After some prayers and some time thinking about it, Benjamin decided to officially start his campaign for sheriff.

Benjamin has had a long career in law enforcement. At the same time as his graduation from Ripley High School in 1993, Benjamin completed his police course at Southern Hills Joint Vocational School.

After a few years in college and working at Rocky Fork State Park, Benjamin joined the Ripley Police Department full time, rising to the rank of lieutenant. He also served as a K-9 handler for five years.

Following a seven-year stay in Ripley, Benjamin left the police department to work in the private sector, working for Frito Lay, but his time there didn’t last long.

“I felt like I was lost,” Benjamin said. “I felt like I needed to get back in law enforcement.”

In December 2008, Benjamin joined the Winchester Police Department, and in October 2012, he took over for Greg Caudill and became the new police chief of the department.

Benjamin said his faith plays a big role in both his personal and professional life.

He prays with the people he arrests, he said, while they’re in the back of the police car on their way to the jail. Benjamin said only one person has rejected an offer to pray since he started this tradition two years ago.

“People that I’ve even sent to prison, they look at you with respect because you’re trying to help them turn their life around,” Benjamin said.

The sheriff candidate believes that faith and education can play a big role in solving some of the region’s problems, including ending the drug epidemic that’s only growing with every year.

“One thing I’ve already implemented and tried to do, which I started in Adams County, is drug awareness programs,” Benjamin said. “We’ve done it mostly in churches… We’ve got to educate the youth, we’ve got to educate the parents to know what to look for.”

Benjamin knows that money is tight for law enforcement these days. As police chief, he said he’s had to work with a tight budget. Through traffic stops and drug enforcement, he’s been able to raise enough money to operate his department on a small budget.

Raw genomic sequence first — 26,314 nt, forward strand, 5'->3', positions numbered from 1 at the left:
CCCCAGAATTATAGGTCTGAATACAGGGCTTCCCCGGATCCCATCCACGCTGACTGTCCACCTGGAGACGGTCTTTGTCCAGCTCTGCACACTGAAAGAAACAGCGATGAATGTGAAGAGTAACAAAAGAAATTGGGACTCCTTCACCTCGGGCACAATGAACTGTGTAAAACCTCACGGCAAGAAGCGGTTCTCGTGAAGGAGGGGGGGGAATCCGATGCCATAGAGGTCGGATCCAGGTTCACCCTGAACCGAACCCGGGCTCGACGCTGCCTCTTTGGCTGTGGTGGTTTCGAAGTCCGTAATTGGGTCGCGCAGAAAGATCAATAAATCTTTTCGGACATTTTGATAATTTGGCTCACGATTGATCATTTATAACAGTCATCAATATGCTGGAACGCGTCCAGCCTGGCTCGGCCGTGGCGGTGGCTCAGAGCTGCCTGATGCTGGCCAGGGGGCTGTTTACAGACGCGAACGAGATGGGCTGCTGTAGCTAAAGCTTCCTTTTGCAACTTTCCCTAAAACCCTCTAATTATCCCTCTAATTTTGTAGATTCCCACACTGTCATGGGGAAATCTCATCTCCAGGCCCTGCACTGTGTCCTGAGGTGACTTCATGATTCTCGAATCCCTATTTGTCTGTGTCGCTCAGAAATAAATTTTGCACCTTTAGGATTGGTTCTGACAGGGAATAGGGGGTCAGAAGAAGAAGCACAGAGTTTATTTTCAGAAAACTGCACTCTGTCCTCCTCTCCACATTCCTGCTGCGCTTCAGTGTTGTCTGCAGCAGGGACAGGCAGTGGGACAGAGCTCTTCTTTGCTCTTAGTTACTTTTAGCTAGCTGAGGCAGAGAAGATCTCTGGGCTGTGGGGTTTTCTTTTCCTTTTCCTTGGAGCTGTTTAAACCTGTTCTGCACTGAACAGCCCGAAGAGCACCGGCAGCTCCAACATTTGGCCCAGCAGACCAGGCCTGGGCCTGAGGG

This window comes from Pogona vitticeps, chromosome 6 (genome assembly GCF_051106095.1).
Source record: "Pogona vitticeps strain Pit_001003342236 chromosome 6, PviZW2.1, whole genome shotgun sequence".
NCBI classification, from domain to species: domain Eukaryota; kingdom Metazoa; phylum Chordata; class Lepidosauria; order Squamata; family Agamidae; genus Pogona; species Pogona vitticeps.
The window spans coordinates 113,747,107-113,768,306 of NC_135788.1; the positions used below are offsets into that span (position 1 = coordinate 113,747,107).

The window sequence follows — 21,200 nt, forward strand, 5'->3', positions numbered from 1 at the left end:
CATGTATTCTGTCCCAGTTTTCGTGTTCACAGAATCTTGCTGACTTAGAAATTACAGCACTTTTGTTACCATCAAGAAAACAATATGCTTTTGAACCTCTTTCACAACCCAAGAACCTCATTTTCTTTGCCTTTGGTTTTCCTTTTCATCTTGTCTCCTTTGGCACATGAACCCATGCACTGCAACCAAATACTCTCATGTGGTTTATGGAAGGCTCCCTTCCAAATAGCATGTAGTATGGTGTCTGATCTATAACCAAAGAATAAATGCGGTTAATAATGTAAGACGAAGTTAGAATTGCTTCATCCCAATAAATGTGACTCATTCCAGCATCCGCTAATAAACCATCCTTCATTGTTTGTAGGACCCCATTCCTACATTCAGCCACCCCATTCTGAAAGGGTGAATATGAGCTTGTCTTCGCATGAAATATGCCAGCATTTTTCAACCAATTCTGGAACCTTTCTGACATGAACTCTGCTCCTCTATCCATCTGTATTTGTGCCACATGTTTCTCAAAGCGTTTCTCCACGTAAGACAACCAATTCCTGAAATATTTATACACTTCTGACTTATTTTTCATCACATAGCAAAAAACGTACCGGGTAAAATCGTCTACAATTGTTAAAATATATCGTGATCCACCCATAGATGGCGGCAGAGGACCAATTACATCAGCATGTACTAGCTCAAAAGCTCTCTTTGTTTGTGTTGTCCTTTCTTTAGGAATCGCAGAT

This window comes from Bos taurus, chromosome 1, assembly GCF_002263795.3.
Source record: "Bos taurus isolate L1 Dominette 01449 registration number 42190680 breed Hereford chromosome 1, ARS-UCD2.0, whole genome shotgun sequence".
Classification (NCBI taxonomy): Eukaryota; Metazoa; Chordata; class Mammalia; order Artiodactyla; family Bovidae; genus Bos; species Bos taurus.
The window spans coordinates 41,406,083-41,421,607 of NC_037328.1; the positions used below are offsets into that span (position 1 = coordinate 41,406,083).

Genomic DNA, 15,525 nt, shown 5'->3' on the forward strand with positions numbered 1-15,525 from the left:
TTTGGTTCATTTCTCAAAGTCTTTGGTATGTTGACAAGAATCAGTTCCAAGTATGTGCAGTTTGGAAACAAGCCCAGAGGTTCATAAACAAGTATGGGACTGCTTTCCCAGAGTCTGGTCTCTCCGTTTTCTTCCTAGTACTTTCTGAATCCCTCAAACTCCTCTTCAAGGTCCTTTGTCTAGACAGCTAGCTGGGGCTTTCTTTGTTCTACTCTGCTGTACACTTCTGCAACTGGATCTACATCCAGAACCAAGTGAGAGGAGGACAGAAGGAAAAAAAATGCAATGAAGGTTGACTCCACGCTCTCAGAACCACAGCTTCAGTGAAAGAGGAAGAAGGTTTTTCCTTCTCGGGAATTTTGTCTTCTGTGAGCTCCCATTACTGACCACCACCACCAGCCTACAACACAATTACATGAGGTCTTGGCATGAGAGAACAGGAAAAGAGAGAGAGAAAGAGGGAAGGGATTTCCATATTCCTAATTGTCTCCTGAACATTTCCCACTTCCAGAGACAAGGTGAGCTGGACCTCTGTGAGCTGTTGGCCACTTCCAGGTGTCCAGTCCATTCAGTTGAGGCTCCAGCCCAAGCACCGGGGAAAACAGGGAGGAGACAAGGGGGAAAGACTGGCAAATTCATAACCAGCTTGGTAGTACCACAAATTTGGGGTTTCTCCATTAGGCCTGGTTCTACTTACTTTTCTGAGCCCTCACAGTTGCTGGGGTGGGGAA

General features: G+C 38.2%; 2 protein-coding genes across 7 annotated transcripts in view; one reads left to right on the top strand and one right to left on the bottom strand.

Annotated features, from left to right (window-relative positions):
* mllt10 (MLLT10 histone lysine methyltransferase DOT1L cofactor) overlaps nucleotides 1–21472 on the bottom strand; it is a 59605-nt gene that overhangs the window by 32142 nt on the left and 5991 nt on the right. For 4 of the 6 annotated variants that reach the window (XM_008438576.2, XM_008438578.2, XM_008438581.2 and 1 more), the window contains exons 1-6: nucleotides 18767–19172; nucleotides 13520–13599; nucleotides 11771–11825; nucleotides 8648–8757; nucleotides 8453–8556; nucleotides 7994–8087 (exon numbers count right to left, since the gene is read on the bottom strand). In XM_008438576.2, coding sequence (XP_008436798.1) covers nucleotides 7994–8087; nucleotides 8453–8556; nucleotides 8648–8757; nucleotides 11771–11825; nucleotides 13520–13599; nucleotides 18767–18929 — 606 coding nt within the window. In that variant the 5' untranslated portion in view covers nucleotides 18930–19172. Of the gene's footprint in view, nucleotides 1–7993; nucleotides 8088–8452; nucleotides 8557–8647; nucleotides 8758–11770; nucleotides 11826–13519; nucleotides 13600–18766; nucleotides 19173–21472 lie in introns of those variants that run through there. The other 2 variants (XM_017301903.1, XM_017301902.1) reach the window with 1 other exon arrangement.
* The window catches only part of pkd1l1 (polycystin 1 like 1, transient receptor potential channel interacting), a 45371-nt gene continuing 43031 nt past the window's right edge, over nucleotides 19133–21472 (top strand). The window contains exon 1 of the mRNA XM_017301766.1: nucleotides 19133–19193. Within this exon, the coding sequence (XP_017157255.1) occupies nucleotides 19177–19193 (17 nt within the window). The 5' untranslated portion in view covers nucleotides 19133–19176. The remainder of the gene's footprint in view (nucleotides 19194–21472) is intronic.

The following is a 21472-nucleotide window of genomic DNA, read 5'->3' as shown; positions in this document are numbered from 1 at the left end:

He hopes ramping up the traffic stops and being tougher on drugs could help raise more money to build a new jail in Brown County, for example.

He’s also pledged to follow up on some unsolved homicides that the BCSO has not given updates on, and vowed to be transparent with families who are hoping for any shred of information.

Benjamin has some ideas on how to give inmates in the Brown County Adult Detention Center a better chance to have a good life after they’re released from jail.

“Throughout the jail, we don’t have a lot of services available right now,” Benjamin said. “We used to have GED classes. Some of the people who don’t go to jail don’t have an education so they can’t get a job. I’d like to see the GED classes back in there and any other classes such as job training.

The veteran officer also said that, as a sheriff, it’s important to have a strong presence in the community but to also be approachable.

“Every year, we do an event called the Night Out. It allows the kids to get closer to the police officers, firefighters and EMTs, and lets them see what our job is and the equipment we use. It’s been a huge success.”

There’s still plenty of time for other potential candidates to enter the field. Candidates for sheriff must acquire at least 50-150 signatures on a petition and file it by Dec. 16 to be eligible for the March 2016 primary, according to the Brown County Board of Elections.

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2016 News Democrat